The 'new' command

Now that you’ve initialized your repository and bootstrapped your existing database schema, you’re ready to start leveraging the power of MyBatis Migrations!

MyBatis Migrations are simple SQL script files (*.sql) that live in the scripts directory and follow a very strict convention. Since this convention is so important, we don’t want to leave it up to humans to try to get it right every time... so we let automation do what it does best, and keep things consistent.

The new command generates the skeleton of a migration script that you can then simply fill in. The command is simply run as follows:

/home/cbegin/testdb$ migrate new "create blog table"

The parameter that the new command takes is a comment describing the migration that you're creating. You don’t need quotes around it, but it helps keep the command readable.

When the command is run, it will create a file named something like the following:


This format is very important (which is why it’s generated). The number at the beginning plays three roles. First, it’s a practically unique identifier, meaning it’s highly unlikely that two people will generate the same one at the same time (it’s not a big deal to resolve if it does happen). Second, it’s a timestamp, indicating when the migration was created. Third, it is an ordinal index, formatted in a way that will keep the migrations sorted in the order in which they were created. The remainder of the filename is the comment you specified in the parameter. Finally, the suffix is .sql, indicating the file type that most editors will recognize.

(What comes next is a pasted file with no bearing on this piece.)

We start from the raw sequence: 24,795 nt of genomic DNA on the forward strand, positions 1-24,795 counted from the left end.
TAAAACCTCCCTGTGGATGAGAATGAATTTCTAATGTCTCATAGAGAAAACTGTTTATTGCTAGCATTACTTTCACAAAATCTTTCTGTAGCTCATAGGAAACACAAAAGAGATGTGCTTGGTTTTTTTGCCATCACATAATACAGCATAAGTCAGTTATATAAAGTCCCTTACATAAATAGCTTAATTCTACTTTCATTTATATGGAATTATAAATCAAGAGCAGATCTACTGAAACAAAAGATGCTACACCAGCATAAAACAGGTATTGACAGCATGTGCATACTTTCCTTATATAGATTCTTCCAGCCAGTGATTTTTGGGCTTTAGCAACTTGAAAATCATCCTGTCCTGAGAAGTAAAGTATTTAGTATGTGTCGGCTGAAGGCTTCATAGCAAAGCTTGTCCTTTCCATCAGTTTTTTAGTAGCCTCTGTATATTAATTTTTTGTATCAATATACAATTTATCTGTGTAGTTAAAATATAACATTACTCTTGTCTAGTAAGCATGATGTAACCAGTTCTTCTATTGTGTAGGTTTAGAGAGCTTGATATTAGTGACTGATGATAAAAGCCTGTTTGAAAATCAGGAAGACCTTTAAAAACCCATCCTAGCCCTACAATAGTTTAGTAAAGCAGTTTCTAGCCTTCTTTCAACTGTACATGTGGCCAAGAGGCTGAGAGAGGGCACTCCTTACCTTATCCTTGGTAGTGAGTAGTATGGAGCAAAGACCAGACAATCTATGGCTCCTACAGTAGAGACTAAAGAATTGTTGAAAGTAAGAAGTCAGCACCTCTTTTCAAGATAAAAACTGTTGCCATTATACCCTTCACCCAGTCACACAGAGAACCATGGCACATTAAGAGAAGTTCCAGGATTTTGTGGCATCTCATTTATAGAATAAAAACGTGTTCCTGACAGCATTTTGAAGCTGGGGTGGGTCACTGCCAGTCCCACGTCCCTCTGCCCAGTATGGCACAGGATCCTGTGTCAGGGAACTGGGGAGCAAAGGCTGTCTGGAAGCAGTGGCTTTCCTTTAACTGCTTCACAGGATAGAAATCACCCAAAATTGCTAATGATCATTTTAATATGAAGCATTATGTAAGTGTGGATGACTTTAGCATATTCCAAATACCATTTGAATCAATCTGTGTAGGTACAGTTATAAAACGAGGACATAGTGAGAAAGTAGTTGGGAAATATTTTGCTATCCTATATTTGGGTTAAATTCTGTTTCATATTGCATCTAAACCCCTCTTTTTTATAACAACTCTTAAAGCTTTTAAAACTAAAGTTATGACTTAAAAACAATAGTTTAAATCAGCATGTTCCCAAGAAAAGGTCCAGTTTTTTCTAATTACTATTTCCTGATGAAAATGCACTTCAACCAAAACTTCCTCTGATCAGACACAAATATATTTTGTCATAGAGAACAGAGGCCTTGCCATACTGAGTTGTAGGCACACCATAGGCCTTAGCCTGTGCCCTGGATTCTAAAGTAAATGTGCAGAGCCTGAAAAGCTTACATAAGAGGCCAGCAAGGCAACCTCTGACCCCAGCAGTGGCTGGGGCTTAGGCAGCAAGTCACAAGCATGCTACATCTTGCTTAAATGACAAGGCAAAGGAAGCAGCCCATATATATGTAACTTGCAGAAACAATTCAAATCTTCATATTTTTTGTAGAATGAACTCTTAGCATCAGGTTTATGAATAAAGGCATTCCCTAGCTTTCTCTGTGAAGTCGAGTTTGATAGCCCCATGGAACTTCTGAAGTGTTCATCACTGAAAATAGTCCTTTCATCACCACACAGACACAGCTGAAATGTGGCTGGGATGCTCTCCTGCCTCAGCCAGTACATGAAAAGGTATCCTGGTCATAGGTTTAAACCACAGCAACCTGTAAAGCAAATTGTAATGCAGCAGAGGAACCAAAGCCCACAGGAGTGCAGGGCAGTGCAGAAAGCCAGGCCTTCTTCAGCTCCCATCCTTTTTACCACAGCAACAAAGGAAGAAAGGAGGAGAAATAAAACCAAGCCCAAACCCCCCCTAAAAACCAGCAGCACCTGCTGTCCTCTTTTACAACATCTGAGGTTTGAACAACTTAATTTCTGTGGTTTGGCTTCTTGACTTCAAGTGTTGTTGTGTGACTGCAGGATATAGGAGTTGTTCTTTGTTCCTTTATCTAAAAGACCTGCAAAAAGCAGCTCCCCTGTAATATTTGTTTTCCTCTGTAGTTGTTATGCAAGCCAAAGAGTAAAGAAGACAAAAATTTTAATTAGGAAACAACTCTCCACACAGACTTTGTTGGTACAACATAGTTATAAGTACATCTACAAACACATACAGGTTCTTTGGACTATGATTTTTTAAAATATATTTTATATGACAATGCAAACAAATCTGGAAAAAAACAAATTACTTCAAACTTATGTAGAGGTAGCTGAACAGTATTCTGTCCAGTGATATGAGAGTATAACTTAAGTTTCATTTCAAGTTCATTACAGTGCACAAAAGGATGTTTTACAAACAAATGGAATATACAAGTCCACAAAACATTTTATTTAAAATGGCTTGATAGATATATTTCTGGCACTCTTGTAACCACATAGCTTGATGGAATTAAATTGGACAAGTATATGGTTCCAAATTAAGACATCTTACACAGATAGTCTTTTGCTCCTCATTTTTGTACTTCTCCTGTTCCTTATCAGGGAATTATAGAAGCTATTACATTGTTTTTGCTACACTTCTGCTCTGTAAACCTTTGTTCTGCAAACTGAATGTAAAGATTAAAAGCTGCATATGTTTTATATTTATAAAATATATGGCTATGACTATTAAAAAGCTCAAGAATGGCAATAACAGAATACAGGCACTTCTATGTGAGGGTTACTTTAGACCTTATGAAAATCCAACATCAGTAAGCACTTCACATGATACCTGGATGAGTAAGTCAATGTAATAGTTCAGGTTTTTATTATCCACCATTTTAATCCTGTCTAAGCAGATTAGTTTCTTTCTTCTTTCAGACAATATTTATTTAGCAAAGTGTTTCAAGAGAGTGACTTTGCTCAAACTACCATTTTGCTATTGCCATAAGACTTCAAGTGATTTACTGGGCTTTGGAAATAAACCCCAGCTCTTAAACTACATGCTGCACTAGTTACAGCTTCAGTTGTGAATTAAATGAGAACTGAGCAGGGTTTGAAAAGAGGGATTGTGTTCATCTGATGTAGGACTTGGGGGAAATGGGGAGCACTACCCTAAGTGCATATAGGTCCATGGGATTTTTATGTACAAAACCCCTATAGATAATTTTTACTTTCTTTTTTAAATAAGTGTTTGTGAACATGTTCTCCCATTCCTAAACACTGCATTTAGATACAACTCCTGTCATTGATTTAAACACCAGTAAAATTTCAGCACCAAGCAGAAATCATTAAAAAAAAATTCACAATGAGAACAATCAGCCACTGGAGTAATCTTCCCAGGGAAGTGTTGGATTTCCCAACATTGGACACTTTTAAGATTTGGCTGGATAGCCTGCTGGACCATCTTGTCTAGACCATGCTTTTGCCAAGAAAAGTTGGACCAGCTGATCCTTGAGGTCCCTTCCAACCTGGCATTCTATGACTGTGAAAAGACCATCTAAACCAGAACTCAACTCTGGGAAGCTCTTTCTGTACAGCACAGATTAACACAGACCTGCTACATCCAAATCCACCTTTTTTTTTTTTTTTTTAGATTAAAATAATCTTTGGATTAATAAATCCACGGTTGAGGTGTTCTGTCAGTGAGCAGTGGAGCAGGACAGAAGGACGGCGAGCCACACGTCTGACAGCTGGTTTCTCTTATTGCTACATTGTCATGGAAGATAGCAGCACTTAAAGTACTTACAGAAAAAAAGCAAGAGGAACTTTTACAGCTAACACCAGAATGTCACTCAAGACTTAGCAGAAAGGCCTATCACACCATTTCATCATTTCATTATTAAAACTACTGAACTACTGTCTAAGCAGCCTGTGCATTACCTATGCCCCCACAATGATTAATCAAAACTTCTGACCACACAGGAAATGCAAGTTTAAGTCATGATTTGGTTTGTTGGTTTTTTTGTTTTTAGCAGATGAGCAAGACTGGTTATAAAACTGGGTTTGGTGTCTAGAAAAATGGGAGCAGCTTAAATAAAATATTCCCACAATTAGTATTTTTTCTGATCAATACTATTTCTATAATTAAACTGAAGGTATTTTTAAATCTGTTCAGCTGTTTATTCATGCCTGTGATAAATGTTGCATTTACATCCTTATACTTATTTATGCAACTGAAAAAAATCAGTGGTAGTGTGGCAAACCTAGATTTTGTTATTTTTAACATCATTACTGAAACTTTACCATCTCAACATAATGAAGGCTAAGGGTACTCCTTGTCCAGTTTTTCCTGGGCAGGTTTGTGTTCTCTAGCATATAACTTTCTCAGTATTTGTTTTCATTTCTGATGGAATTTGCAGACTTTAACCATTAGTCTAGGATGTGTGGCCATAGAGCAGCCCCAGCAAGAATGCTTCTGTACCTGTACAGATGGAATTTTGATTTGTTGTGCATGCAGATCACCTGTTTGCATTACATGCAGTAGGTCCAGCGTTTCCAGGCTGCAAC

Since version 3.2.1, you can change the default timestamp-based file prefix to number sequence by specifying --idpattern option. Assuming that the prefix of the latest existing script is '002', with the following command:

/home/cbegin/testdb$ migrate --idpattern=000 new "create blog table"

the name of the generated file will be:


Instead of specifying the pattern as a command line argument, you can set it in the configuration file $MIGRATION_HOME/ as follows.

# Example of

The contents of the migration script also follows a specific and required pattern. Here's the contents of the file we just generated:

-- // create blog table
-- Migration SQL that makes the change goes here.

-- //@UNDO
-- SQL to undo the change goes here.

Notice that your comment once again appears at the top of the file. You can add more comments beneath it and throughout the script if you like.

The section immediately following that comment is where you would put your DDL commands to create the blog table.

Then notice the

-- //@UNDO
section. This section demarcates the script file sections, splitting it into two distinct parts. Only the commands above the undo section will be executed when upgrading a database. Everything beneath the undo section will be run when downgrading the database. Both sections are kept in the same file for simplicity and clarity. The following is a filled in script:
-- // create blog table

-- //@UNDO

Notice that the commands are terminated by a colon. This is also important, and you will receive a warning and likely a failure if you don't terminate the SQL statements with a colon.

Optionally, you can configure your own template to be consumed by the 'new' command. Configuration requires a file named (in $MIGRATIONS_HOME). This file will contain the location of your template.

# Example of


Alternatively you can manually specify the location of your template as such:

migrate new –template=<path to template> "your description"

If neither of these are used, or valid, the default template shown on the previous page will be used.

So how do we run this script? Well, first it’s probably important to understand the current state of the database.